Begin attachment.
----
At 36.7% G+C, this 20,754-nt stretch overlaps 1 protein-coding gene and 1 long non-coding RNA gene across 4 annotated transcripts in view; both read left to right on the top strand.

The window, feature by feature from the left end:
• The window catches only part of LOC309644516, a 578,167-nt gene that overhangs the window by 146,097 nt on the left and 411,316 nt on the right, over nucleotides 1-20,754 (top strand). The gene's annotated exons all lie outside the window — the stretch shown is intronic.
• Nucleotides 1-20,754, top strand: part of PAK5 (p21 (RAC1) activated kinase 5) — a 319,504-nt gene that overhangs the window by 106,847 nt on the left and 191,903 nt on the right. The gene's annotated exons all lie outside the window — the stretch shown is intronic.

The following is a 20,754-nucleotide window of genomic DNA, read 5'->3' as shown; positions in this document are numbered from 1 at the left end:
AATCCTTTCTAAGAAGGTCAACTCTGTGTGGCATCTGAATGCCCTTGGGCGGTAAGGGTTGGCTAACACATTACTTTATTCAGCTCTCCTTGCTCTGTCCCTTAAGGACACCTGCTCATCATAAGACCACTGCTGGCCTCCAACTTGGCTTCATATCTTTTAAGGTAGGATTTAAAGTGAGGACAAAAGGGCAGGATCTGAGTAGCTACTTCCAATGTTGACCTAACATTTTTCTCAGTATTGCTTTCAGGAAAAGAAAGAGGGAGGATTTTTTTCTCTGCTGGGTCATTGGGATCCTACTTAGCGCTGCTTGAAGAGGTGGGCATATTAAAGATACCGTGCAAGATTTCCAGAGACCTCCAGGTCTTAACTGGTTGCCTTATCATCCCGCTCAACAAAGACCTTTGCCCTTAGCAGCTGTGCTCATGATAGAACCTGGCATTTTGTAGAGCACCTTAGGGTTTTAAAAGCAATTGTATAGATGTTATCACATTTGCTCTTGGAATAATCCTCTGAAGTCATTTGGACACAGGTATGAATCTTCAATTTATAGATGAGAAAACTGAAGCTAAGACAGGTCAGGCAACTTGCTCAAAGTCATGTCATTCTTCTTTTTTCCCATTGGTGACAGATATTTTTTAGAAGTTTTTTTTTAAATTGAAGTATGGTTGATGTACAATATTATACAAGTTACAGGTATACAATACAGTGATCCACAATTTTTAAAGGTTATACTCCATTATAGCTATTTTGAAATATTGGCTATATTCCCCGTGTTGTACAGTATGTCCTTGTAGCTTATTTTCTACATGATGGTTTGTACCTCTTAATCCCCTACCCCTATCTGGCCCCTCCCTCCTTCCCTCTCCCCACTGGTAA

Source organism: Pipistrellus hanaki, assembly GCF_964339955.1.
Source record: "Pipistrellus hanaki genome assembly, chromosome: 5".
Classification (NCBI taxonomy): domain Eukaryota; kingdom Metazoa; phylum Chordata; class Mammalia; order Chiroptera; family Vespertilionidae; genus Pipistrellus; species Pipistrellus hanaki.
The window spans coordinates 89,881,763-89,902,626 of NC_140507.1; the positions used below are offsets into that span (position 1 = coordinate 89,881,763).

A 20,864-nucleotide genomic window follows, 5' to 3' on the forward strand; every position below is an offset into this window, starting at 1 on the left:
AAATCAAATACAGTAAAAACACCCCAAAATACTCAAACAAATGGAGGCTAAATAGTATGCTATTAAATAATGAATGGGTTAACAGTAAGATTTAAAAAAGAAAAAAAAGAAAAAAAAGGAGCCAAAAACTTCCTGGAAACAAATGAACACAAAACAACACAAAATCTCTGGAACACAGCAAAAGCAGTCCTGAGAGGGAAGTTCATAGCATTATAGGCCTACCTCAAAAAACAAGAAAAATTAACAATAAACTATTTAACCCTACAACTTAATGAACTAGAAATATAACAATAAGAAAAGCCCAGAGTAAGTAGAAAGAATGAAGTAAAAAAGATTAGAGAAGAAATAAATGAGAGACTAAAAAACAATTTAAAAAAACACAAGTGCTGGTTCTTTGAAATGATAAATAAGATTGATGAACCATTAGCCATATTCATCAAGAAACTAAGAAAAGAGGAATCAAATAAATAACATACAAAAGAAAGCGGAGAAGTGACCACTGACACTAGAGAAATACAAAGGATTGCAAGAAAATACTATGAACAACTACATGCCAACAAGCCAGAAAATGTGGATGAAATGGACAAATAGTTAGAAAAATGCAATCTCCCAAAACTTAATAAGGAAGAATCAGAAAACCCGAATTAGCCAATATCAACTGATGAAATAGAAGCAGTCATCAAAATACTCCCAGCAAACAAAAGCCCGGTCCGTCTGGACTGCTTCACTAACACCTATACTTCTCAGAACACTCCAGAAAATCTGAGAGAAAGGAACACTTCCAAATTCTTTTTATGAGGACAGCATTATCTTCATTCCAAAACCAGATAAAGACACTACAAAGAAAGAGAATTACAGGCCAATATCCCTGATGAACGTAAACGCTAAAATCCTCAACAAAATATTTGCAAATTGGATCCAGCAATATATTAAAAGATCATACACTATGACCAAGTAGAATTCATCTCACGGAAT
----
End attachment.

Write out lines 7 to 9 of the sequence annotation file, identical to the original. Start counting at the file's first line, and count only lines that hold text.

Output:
Source organism: Pipistrellus hanaki, assembly GCF_964339955.1.
Source record: "Pipistrellus hanaki genome assembly, chromosome: 5".
Classification (NCBI taxonomy): domain Eukaryota; kingdom Metazoa; phylum Chordata; class Mammalia; order Chiroptera; family Vespertilionidae; genus Pipistrellus; species Pipistrellus hanaki.